Betsy Gidwitx Reports
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Observations On
Jewish Community Life In Eastern Ukraine

May 20 to June 1, 2003
(continued)


Rabbi Glick also supervises a food parcel program in which 75 families receive food parcels once or twice each month. Twenty-five of these families have children enrolled in the day school. Thirty-eight additional families also are Jewish, but have elected to send their children to other, non-Jewish schools. Also, at the request of city welfare authorities, the food parcel program includes 12 non-Jewish families who need such assistance.

Tsivos Hashem, the Chabad youth organization, also operates a social welfare program that serves local street children, the majority of whom are not Jewish. A small bus cruises a specific route in the city two evenings each week, seeking out homeless children. The youngsters live in abandoned buildings, sewers, heating conduits, and similar places. Some have run away from state institutions. Some steal or beg to stay alive, others manage to find occasional work as messengers, porters, or cleaners.



The Tsivos Hashem bus was donated by supporters in Great Neck, NY. At the top of the bus above the windows are the words Bus of Kindness and Mercy. The bottom panel depicts various services offered to children; writing over the rear wheel says that the services are offered in memory of children who died in the Holocaust.

 

The bus makes three stops each evening, always at the same places. Street children know the route and are waiting for the bus. Youngsters enter the bus and sit on bench seats that are arranged along the inside walls of the vehicle. They are given hot food, as well as additional food in plastic bags during each visit; on some evenings, they also are given clothing, shoes, or other items.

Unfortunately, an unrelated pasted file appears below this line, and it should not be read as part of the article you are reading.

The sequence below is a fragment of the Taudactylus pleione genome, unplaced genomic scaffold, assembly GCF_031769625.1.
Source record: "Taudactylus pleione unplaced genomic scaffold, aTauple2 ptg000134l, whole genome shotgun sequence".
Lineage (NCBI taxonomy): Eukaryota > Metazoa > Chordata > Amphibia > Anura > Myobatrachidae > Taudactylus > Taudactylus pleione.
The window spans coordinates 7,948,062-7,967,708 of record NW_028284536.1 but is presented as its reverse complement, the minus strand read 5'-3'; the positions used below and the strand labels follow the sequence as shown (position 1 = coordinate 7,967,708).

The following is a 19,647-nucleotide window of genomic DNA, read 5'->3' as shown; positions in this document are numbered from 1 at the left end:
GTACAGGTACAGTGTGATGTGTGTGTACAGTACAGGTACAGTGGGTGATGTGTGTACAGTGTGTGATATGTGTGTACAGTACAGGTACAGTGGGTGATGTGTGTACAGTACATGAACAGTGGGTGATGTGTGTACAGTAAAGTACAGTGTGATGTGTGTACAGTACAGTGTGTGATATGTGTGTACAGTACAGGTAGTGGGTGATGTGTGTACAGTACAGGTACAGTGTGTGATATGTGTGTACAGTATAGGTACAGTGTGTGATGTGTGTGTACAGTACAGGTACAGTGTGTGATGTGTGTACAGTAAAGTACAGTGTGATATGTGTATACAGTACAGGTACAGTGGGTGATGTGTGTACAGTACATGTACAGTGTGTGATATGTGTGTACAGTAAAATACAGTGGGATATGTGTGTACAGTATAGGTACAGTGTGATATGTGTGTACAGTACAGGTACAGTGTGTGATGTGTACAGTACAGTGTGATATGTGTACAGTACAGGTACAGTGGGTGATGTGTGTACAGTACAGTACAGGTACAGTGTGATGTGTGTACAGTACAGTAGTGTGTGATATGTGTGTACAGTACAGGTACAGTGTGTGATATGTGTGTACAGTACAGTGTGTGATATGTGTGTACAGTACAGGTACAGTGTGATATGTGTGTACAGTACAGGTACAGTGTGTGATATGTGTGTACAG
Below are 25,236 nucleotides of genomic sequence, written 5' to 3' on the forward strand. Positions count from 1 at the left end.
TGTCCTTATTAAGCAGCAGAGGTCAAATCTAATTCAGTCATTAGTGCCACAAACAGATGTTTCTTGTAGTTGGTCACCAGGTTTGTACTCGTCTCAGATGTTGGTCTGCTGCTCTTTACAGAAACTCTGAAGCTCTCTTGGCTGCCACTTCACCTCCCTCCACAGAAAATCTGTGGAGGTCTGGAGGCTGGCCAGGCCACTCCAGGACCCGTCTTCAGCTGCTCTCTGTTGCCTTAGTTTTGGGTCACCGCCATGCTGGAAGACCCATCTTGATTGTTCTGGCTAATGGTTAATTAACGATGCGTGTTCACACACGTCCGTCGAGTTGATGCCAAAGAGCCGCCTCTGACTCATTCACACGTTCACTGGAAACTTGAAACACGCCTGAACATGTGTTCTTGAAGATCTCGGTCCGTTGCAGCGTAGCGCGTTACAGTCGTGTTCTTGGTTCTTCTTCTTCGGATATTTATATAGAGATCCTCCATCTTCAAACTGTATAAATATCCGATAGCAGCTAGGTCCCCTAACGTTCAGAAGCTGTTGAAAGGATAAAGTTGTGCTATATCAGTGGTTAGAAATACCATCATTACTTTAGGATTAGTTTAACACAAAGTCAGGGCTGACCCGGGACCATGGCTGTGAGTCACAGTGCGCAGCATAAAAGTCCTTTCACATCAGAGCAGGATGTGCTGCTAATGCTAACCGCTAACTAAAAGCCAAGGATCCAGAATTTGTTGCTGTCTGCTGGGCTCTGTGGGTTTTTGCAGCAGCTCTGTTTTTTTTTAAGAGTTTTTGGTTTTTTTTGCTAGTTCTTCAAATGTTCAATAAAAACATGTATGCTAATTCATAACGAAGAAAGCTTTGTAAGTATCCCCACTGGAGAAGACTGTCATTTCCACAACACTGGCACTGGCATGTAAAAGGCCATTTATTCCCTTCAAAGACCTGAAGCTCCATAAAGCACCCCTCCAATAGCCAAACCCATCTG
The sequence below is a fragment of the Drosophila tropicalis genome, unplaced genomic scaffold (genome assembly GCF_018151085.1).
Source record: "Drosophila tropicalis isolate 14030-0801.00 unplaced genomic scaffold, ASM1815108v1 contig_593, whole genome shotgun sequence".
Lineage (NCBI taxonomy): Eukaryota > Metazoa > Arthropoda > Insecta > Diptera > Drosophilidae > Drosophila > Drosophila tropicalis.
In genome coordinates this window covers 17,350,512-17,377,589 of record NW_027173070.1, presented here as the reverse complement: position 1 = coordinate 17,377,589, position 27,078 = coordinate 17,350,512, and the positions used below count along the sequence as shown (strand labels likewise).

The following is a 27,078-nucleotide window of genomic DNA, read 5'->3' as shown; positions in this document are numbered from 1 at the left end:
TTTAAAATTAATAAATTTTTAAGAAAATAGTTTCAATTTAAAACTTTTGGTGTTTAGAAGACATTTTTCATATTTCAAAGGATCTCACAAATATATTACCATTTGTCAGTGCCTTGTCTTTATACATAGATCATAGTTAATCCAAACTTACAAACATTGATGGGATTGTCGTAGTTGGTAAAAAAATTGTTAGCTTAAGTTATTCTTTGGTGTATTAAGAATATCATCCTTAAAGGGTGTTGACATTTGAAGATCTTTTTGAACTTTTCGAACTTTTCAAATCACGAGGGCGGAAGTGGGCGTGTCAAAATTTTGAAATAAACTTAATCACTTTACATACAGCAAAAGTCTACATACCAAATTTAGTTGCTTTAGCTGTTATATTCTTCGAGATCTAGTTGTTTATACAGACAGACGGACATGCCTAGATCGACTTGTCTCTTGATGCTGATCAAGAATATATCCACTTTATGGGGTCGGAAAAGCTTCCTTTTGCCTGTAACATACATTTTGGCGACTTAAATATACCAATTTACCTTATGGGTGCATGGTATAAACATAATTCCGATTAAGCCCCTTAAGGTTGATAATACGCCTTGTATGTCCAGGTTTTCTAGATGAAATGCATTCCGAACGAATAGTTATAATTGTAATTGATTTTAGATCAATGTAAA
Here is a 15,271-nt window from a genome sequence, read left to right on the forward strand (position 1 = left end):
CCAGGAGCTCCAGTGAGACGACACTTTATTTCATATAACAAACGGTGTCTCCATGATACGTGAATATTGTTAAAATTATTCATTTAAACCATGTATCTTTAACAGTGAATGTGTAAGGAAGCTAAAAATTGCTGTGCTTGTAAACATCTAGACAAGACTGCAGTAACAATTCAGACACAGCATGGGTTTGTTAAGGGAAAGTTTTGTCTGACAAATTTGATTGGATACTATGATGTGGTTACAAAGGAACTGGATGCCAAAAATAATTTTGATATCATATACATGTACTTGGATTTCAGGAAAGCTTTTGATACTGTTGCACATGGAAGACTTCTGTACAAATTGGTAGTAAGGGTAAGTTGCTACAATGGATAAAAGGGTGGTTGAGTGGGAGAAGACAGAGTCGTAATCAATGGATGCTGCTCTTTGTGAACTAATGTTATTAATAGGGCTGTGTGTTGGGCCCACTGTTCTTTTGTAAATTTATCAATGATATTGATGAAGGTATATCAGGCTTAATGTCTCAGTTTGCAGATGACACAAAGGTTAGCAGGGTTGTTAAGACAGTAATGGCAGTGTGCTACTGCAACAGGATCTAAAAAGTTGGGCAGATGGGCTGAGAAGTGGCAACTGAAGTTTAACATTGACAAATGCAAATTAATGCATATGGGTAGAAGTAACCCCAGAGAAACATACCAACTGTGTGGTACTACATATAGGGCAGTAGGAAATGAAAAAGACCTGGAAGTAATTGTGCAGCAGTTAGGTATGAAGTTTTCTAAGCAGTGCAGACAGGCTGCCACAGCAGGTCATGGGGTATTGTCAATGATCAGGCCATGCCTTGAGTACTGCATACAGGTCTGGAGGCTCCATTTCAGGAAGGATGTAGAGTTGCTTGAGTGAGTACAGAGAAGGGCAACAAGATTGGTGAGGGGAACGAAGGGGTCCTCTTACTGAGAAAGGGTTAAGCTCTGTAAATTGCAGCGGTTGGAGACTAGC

The bus is staffed by a driver, whose salary is paid by Tsivos Hashem, and two professionals -- usually a psychologist or social service worker and a lawyer. In all, five professionals staff the program, attempting to help their young clients enroll in residential schools or training programs, find jobs, or obtain necessary medical care. If a Jewish youngster is found, the Jewish community tries to absorb him or her in the community residences for children. The professionals are employed by the city.

Between 40 and 60 youngsters visit the bus each of the two evenings it is on the route. Seventy percent of these street children are boys, most between eight and 16 years old. Some youngsters who have left homes in the city will return to their former homes to pick up a younger sibling and bring him or her to the bus for food and clothing, said Rabbi Glick. Many of the youngsters exude an odor of glue, which they sniff on the streets.

Rabbi Glick said that municipal authorities are trying much harder now to rehabilitate children in distress than was the case five years ago. They are much more professional. Facilities and programs remain inadequate, but conditions improve every year. Staff in children’s residential centers no longer steal food from the children, said Rabbi Glick.

Although some city officials initially were suspicious of Tsivos Hashem motives in providing this service, they now have embraced the program and work with Tsivos Hashem. The project succeeds, said Rabbi Glick, only because Tsivos Hashem and municipal authorities work together.

When the bus is not used in the street children service project, it is used by youngsters in the boys’ and girls’ residences. The bus takes them to swimming lessons and other activities.

16. The All-Ukraine Research and Educational Center, known as Tkuma (Hebrew, Renaissance or Rebirth), is a nationally certified center for research and education about the Holocaust. The major focus of the Center is on the Holocaust in eastern Ukraine, but its work also covers other areas in Ukraine and in eastern Europe. The center sponsors research on the Holocaust, prepares teaching methodology and materials, publishes an academic journal and a bulletin, and brings together research scholars and others for conferences on the Shoah. It is concerned with the Holocaust itself and with contemporary antisemitism.

 

Holocaust Studies is published once annually by Tkumah. The first issue, published in 2002, is 195 pages in length and includes 14 Russian-language articles by scholars from Ukraine, Russia, Belarus, Poland, and Israel on various topics related to the Holocaust and to contemporary antisemitism. Brief summaries of each article appear in English.